The Jam Perform ‘But I’m Different Now’

the_jam_-_sound_effectsListen to this track of Woking England mod-punk heroes The Jam with their 1980 deep cut ‘But I’m Different Now’ as taken from one of my favourite albums, Sound Affects.

The Sound Affects album is an embarrassment of riches when it comes to short, tough songs that are well-constructed and don’t outstay their welcome.  And where something like ‘That’s Entertainment’ is something of  a British kitchen sink drama, “But I’m Different Now” holds no ambitions about being anything else other than a pop song that really pops.  It has everything that makes for classic guitar-driven pop; a punchy rhythmic riff, a straightforward vocal delivery, tight playing, and even a nice little middle-eight section which gives the whole thing a great sense of pace.  And everything is under two minutes, people.

A lot of punk-pop these days takes a lot of hard knocks from purists. Yet, in some ways, the Jam were following the same template even in the late 70s and early 80s.   They were building on what came before and wearing their colours proudly. Clearly the ’65-’66 Who, The Sex Pistols, and 60s soul music are major contributors to their sound.  But even with a song like this under two minutes long, the Jam are proven to be unique.  They’ve got something.

It helps that Paul Weller was hitting a stride by 1980, and beginning to think about how to draw his musical interests together a bit more.  In some ways, the last few Jam records are a document of this process.  Of course, he would soon (in his opinion) outgrow this three-piece punk-rock-pop sound and dissolve the Jam after 1982’s The Gift.
in order to explore other musical avenues with the Style Council. It’s clear that his talent would outlive the punk/new wave trend, and that he would be among the most successful of his musical graduating class.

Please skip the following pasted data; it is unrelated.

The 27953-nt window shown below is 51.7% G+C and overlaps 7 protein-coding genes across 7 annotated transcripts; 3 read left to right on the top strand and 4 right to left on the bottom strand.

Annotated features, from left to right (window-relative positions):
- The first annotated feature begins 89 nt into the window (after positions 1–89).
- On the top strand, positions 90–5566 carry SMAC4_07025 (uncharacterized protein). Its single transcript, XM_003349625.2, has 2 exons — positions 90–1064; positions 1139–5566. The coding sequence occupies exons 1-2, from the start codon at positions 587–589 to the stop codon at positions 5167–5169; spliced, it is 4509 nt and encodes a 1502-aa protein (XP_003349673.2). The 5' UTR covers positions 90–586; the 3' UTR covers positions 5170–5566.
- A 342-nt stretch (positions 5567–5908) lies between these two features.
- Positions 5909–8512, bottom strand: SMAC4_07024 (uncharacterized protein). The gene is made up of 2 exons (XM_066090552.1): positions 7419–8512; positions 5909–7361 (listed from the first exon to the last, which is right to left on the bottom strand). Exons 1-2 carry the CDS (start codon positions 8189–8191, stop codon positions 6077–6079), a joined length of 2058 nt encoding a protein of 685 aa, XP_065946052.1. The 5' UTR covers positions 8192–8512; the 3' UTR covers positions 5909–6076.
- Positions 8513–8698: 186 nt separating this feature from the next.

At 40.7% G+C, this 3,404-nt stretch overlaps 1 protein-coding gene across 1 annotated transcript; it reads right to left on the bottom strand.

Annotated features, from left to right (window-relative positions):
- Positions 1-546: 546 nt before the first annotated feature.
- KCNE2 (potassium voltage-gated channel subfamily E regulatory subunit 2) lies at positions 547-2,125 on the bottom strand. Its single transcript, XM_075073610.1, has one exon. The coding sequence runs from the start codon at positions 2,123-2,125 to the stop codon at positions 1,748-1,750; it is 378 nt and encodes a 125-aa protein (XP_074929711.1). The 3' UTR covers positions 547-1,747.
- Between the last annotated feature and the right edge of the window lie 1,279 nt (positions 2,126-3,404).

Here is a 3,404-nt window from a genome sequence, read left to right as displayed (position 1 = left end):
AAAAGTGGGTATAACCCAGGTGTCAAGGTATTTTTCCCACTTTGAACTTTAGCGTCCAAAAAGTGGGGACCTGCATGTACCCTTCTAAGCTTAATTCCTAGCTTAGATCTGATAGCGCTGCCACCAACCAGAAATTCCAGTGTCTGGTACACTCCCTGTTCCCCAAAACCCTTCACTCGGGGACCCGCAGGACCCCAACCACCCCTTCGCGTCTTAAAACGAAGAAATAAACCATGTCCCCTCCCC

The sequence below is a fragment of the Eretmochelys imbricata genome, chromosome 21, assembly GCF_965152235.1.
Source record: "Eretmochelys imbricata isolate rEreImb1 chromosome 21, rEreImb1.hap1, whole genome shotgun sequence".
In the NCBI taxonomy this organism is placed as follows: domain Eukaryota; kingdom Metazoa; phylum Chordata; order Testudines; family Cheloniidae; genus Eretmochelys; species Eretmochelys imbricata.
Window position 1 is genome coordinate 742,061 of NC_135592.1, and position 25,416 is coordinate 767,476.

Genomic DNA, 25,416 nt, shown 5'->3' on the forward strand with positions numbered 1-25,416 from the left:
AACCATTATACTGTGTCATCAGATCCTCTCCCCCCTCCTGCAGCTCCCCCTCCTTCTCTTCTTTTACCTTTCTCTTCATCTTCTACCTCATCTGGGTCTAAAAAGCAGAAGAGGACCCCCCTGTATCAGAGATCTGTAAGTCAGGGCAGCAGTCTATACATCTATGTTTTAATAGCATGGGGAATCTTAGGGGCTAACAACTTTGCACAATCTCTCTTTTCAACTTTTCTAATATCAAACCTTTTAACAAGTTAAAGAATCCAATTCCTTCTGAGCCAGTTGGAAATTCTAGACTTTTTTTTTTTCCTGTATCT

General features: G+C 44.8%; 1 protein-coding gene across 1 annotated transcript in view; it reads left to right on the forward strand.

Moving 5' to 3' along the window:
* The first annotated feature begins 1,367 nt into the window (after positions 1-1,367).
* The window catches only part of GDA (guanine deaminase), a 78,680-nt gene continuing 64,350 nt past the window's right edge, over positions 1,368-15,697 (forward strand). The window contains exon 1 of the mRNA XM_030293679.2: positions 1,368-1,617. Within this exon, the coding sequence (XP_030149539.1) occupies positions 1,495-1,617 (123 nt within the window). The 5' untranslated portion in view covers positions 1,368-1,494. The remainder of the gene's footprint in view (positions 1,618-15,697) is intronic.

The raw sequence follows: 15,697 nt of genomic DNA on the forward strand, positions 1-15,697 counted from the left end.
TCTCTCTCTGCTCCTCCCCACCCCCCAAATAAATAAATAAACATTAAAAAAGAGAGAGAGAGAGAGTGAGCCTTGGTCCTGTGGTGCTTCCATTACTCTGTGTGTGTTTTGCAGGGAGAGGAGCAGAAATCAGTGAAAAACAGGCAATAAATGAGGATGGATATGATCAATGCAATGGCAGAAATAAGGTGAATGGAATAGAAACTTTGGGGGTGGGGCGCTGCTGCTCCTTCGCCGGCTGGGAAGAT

For more music and information Paul Weller Official Website. His new album 22 Dreams is gaining all kinds of critical praise.  It might be worth investigating, people.

And as mentioned previously here on the ‘Bin, Jam bassist Bruce Foxton and drummer  Rick Bucker have formed a new band with guitarist/vocalist Russell Hastings which incorporates new material mixed in with classic Jam songs.


Safety Pins and Leather Jackets – A Punk Rock Mix-Tape

Here’s a mix of fun loving punk rock, mostly from the UK in the late 70s (my favourite punk period). Fact: one of these songs was the first song my daughter ever moved to, to wit: “Anarchy in the UK” by the Sex Pistols. I am one proud dad!



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1. Stiff Little Fingers – Alternative Ulster
2. The Jam – Art School
3. Joy Division – Warsaw
4. The Clash – Career Opportunities
5. Buzzcocks – Orgasm Addict
6. Rezillos – Top of the Pops
7. Ramones – Rockaway Beach
8. The Undertones – My Perfect Cousin
9. The Slits – Shoplifting
10. The Sex Pistols – Anarchy in the U.K.

The Only Ones Perform “Another Girl, Another Planet”